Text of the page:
A Geostatistical Method For Predicting The Spatial Variability Of Rainfall In Landslide Hazard Assessment: A Case Study On The Southern Fleurieu Peninsula, South Australia

Susan. J. Greene

This paper presents four methods for predicting the spatial variability of rainfall: the theissen polygon, inverse distance squared, isohyetal and kriging. These techniques were applied to an area on the southern Fleurieu Peninsula for use in landslide hazard assessment.

The theissen polygon and isohyetal methods recorded the largest prediction errors due to their dependence on having a large number of rainfall stations not available in the area. The inverse distance squared technique was more successful but was primarily restricted by the difficulties involved in incorporating elevation into the model.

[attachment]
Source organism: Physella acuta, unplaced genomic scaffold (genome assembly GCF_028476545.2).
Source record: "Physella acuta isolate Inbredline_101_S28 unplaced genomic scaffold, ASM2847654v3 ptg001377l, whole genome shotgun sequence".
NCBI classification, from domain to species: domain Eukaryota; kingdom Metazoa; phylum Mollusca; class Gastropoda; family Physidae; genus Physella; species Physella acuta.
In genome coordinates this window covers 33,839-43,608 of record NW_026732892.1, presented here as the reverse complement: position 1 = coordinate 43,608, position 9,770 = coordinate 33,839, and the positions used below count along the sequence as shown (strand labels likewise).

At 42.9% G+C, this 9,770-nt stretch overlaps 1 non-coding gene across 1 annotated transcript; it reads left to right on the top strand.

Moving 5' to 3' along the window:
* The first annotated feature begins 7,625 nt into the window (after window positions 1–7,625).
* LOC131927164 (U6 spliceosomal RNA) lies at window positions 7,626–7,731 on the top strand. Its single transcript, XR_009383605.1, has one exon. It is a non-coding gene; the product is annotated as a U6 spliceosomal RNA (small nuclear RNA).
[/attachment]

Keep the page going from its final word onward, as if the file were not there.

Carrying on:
The most successful technique was the multivariate geostatistical algorithm: kriging with an external drift (KED). This technique was able to account for spatially dependent rainfall values and elevation. Predictive monthly rainfall plots were calculated between 1997-2000 using the technique, based on data from the past 74 years. Rainfall values were largest in areas of high relief (Mount Lofty Ranges) and lower in the valley system (Inman Valley). High rainfall variability was shown to have a significant impact when predicting the likelihood of rainfall-triggered landslides in the area.